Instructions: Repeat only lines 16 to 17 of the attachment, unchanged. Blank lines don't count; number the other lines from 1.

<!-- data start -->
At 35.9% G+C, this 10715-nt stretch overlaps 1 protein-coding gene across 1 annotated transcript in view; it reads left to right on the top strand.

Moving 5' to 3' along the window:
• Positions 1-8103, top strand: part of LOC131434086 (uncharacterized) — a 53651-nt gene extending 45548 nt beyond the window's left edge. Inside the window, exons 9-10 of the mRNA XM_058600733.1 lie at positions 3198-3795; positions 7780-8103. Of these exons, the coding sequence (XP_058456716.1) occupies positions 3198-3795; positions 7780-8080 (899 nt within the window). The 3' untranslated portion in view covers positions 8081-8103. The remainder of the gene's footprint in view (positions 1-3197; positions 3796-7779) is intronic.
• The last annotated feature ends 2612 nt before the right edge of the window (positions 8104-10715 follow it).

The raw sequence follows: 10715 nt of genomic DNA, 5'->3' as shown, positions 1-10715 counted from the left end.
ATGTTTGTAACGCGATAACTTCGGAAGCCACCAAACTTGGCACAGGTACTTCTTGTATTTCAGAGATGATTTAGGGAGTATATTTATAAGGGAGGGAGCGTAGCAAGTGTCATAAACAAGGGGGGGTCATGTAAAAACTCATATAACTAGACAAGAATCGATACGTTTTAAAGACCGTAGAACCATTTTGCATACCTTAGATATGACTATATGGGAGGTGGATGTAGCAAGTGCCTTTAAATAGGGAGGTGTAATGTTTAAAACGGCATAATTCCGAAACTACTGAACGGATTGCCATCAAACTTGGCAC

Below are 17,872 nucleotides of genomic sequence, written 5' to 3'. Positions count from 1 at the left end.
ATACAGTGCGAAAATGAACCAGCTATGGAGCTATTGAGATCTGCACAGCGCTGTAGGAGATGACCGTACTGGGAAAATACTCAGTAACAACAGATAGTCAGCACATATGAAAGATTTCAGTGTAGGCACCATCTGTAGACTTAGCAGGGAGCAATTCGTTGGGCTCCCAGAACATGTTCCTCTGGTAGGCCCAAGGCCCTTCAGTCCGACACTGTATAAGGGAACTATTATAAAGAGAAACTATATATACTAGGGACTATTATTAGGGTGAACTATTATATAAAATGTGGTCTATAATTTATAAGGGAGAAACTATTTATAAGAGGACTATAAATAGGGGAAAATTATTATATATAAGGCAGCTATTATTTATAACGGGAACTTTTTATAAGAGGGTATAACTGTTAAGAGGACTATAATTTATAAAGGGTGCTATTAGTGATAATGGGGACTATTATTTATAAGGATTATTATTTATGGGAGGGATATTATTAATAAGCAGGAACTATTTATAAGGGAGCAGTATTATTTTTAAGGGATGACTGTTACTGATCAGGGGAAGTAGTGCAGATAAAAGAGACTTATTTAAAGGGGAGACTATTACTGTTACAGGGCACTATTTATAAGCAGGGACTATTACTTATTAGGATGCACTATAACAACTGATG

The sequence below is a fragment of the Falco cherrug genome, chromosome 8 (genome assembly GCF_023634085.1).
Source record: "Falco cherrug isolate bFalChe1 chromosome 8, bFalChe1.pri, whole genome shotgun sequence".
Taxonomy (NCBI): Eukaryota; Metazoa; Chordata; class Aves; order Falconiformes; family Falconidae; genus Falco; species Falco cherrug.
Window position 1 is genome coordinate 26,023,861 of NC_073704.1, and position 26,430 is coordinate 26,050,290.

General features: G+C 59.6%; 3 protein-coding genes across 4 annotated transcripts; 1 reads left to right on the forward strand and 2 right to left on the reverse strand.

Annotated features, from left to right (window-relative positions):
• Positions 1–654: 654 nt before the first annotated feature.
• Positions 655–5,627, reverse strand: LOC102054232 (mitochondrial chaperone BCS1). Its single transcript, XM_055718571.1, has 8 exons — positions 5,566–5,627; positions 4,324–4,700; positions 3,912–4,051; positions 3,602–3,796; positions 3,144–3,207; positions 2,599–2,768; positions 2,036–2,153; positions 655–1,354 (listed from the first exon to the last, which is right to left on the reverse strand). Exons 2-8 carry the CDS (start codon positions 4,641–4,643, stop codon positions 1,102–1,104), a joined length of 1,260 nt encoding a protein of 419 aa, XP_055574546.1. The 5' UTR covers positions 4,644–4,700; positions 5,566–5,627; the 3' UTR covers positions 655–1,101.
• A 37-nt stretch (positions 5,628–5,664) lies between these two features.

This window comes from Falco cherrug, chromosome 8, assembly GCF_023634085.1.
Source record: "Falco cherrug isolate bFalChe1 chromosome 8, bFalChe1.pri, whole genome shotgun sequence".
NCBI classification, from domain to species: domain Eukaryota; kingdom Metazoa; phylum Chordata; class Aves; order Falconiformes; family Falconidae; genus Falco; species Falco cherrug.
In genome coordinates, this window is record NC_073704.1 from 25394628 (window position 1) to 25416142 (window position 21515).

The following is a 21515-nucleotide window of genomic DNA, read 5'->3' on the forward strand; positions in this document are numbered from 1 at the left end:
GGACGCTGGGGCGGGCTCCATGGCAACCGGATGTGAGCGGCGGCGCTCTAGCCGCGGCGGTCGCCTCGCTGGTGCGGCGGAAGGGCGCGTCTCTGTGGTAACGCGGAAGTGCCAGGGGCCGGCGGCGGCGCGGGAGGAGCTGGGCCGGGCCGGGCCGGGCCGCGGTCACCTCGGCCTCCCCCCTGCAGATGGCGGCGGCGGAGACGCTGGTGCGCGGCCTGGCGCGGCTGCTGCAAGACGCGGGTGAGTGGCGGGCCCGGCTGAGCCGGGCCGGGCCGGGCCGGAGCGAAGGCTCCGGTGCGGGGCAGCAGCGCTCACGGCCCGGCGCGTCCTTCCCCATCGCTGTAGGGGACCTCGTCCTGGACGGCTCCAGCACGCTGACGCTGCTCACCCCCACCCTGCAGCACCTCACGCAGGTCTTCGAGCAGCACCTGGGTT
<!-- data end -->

• Positions 655–5,627, reverse strand: LOC102054232 (mitochondrial chaperone BCS1). Its single transcript, XM_055718571.1, has 8 exons — positions 5,566–5,627; positions 4,324–4,700; positions 3,912–4,051; positions 3,602–3,796; positions 3,144–3,207; positions 2,599–2,768; positions 2,036–2,153; positions 655–1,354 (listed from the first exon to the last, which is right to left on the reverse strand). Exons 2-8 carry the CDS (start codon positions 4,641–4,643, stop codon positions 1,102–1,104), a joined length of 1,260 nt encoding a protein of 419 aa, XP_055574546.1. The 5' UTR covers positions 4,644–4,700; positions 5,566–5,627; the 3' UTR covers positions 655–1,101.
• A 37-nt stretch (positions 5,628–5,664) lies between these two features.